Sentimental Journey

Sentimental Journey

What on earth is nostalgia, is it a good thing, a bad thing, a thing itself? Adrian Tierney-Jones muses on what constitutes nostalgia and spends time in a bar in Mons


Nostalgia is everywhere, it permeates every aspect of our lives. Some of us praise it, others pray that it goes away, but that is a prayer (like all prayers) that is never answered. I see nostalgia as a longing for something that never really existed, on a par with a creation myth, a national mythology that a nation lives by, the stories that we tell ourselves to pass the day, to pass the time, to wear away the year. 

On the other hand, is it such a bad thing, this need for nostalgia? It could be if you’re the sort of person who believes that the beer you would rather not buy is nowhere as good as it used to be and that the absence in the pub of the smell of cigarette smoke and the shouts directed at those perceived to be different is a change for the worse. 

Nostalgia could be something a bit more benevolent, though. I have a nostalgia, a longing for when the world of beer was young to me and a Bavarian Weizen was a rare creature and the Trappist Tripel an unknown quantity, glinting and winking at me from the glass, the world of beer unknown and ready to be discovered (or should that be re-discovered?). Then there are times, moments perhaps, that continue to exist long after time has moved on, recordings or etchings of life as it is lived and is that a nostalgia for something that has passed?

Is this nostalgic this moment? It is noon, Sunday lunchtime, in the Excelsior, a bar on the main square of Mons. A few weeks ago. There is a glass of St-Feuillien’s Grand Cru in front of me, a glow of amber, the scent of spice, honey and citrus and an elegance of dryness, bitterness and sweetness on the tongue. There is a silence in the bar, a Sunday silence, the slow tick-tock of time silence, all of which creates those gorgeously reflective and unhurried moments only to be found in a bar or a pub in those early minutes after opening time. I am a lone drinker, in a space surrounded by wooden panels indented and engraved with the names of Martin s Pale Ale, Guinness and Gordon Scotch ale, while at the end of this long high-ceilinged room a confessional-like bar stands, a red neon sign for St-Feuillien glowing above. 

Beyond the windows of the Excelsior, the glass coloured and latticed, people scurry along, but here in the wooden womb-like centre of the bar I am a slow sole drinker, unconcerned about whether the glass of beer in front of me (another sip and it reveals more richness) is rated or tapped or the best or the worst or whether its spell will burst like an unruly balloon at a children’s party. It is moments like these, silent, soothing, subtle moments like these, that makes a place like the Excelsior a haven and a hidden place and turns a glass of beer (any beer that you like) into such a valuable companion. The door opens, a young couple, all giggles and long scarves, tumble in, and with my beer finished I return to the world, determined to hold onto the silence that my time in the Excelsior has created. 

Original Gravity’s writers remember 2019

Original Gravity’s writers remember 2019

We asked some of our favourite Original Gravity writers (actually, all of our writers are favourites) to try and sum up their beer-flecked highlights of 2019, here is what they had to say (ok, write if you’re going to be pedantic about it)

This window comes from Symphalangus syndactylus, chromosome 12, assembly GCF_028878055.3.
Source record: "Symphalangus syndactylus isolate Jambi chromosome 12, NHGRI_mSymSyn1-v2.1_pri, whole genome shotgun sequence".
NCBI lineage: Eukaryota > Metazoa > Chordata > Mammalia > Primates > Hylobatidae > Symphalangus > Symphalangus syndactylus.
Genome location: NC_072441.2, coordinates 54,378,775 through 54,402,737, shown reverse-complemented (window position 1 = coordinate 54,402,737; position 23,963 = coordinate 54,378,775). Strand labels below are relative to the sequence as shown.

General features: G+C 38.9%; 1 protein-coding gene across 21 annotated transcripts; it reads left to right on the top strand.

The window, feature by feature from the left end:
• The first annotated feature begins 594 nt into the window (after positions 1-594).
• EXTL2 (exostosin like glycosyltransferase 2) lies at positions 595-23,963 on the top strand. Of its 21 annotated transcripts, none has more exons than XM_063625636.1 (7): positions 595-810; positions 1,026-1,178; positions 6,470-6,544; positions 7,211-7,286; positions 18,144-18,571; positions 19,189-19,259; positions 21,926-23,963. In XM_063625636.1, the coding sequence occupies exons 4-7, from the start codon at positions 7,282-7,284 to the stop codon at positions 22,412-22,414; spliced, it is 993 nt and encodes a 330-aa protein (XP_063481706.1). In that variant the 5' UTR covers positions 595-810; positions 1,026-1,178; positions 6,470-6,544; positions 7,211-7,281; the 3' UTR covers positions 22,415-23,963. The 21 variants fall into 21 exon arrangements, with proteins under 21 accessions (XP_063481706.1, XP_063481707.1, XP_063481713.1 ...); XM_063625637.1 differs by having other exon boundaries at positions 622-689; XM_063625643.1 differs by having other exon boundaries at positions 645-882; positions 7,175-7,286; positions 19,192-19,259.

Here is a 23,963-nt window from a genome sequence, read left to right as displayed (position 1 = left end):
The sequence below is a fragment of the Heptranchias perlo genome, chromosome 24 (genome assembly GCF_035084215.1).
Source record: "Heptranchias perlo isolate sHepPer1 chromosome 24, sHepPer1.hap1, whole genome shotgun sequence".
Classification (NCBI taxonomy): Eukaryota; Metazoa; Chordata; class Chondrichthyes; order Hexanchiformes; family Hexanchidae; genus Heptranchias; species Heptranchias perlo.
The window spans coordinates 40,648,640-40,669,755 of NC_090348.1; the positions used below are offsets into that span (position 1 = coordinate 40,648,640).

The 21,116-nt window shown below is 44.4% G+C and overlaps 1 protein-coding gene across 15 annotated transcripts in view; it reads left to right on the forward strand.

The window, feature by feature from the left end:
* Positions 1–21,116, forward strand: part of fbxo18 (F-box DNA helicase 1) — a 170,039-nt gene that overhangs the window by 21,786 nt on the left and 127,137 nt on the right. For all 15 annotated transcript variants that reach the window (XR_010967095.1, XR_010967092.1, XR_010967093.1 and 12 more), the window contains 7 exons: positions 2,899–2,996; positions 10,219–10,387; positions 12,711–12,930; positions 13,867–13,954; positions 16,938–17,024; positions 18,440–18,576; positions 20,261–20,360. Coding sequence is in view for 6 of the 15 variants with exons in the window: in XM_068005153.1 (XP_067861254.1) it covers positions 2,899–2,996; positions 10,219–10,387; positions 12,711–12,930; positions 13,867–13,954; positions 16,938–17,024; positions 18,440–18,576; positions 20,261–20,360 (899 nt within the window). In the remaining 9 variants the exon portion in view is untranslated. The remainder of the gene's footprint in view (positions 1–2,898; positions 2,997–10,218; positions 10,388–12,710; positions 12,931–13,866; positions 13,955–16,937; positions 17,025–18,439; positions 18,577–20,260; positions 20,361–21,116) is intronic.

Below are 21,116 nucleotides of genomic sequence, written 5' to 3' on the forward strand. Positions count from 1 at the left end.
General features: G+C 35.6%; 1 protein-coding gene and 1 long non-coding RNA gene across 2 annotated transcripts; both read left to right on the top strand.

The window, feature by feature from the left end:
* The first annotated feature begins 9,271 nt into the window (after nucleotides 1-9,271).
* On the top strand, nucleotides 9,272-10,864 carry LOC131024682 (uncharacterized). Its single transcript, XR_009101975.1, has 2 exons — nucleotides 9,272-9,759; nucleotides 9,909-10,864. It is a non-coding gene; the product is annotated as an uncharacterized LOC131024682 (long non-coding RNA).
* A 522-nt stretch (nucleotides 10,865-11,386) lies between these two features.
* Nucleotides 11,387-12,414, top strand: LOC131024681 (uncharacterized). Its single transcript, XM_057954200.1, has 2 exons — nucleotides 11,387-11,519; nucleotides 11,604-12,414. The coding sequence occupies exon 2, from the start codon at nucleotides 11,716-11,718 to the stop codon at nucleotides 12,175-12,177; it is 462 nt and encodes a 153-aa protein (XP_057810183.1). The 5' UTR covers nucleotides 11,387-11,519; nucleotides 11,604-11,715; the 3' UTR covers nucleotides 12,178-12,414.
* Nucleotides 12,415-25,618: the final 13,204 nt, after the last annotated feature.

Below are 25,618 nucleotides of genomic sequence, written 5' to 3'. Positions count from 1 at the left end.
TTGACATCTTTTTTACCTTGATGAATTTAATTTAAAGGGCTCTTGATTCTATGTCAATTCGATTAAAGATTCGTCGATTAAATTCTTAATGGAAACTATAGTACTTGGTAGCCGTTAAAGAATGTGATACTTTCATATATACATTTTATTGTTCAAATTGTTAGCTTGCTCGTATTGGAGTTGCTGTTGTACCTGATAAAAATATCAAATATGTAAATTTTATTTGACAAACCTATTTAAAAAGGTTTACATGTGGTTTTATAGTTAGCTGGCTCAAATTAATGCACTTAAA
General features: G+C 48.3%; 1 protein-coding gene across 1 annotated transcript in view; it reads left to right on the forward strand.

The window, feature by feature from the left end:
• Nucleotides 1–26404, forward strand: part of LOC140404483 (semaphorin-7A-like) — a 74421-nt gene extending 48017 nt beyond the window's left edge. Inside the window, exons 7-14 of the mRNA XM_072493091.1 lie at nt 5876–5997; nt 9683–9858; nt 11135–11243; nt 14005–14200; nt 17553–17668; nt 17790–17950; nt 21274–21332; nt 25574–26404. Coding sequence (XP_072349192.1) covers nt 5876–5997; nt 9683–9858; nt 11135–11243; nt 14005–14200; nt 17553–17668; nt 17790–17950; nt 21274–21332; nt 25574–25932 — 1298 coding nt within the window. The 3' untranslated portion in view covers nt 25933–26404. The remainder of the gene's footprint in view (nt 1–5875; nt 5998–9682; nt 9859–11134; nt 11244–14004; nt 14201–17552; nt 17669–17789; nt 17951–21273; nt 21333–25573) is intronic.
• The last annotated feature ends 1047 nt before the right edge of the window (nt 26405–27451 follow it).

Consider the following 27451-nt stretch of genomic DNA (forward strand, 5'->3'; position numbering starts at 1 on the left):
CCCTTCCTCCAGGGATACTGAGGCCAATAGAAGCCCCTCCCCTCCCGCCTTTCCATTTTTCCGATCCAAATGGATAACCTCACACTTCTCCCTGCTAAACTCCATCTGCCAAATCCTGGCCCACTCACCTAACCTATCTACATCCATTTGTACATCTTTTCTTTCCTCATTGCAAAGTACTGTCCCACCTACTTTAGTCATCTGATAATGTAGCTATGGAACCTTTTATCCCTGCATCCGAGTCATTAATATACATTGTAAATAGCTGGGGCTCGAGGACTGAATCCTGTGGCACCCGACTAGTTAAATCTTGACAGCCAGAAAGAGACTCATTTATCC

Apparently — Jessica Mason

Whether a story is false or factual, once retold in a pub, it becomes an anecdote. But over time, recounted chronicles grow rich with embellishment. Fables become refreshed. Re-spun with more colour. The once apocryphal tale gains the authentication of becoming pub parable.

At least, this is what I gleaned during the start of the year in a pub known by some as The Bell in Ticehurst. A place famed for its storytelling and rumoured to have been Rudyard Kipling’s local. A pub that calls itself: The Bell, Apparently. 

Scribed upon the entrance is an explanation for why the pub’s name has been adapted. It is a simple nod to the art of a good yarn. Anything can be told and retold if the word ‘apparently’ is added. Say it and no one can question your statement. 

For example, apparently, Kipling wrote A Smuggler’s Song while sitting in his favourite chair at The Bell. It makes us look back around the pub with fond eyes, feeling very much like a part of history ourselves when we walk on the same stone floor or drink beer drawn from its cellar.

The word ‘apparently’ reminds us how pubs are places of folly. It reminds us the most tantalising revelations are rarely borne from phlegmatic fact, because people play the central role in public houses. Narrators of lore convene in bars and, with active minds and kind hearts, have a readiness to believe in more than the daily grind. In pubs we hear the voices of others. They can help bridge all sorts of social divides. They give us perspective.

As a nation gone asunder, we need to remember that we may all grasp different viewpoints, but we are all still people. And we care.

But let’s also remember that pubs aren’t just about stories and chatter. They’re also the absorbers of secrets. As much a witness to what we obsess about, cry over or oft reconsider. They retain the unrepeatable. They capture the whispers left unheard. They guide us while we quietly etch out a path for our future, setting the world to rights over glassware.

In the countless pubs I’ve visited — around 200 this year alone — I think of the adage: ‘If these walls could talk.’ And I think of all the people who unburden themselves in this way. Those who divulge all to those who they trust. Each confidential admission nullified or righted by the nod of a head or the unequivocal warmth of a friendly returned gaze. 

I won’t tell you any more about The Bell. In many ways I don’t need to do that. Just visit for yourself. Whether you share your viewpoint or reveal your secrets, I’m confident that the pub will honour both story and silence. 

And, I hear that there’s happiness found in both, apparently.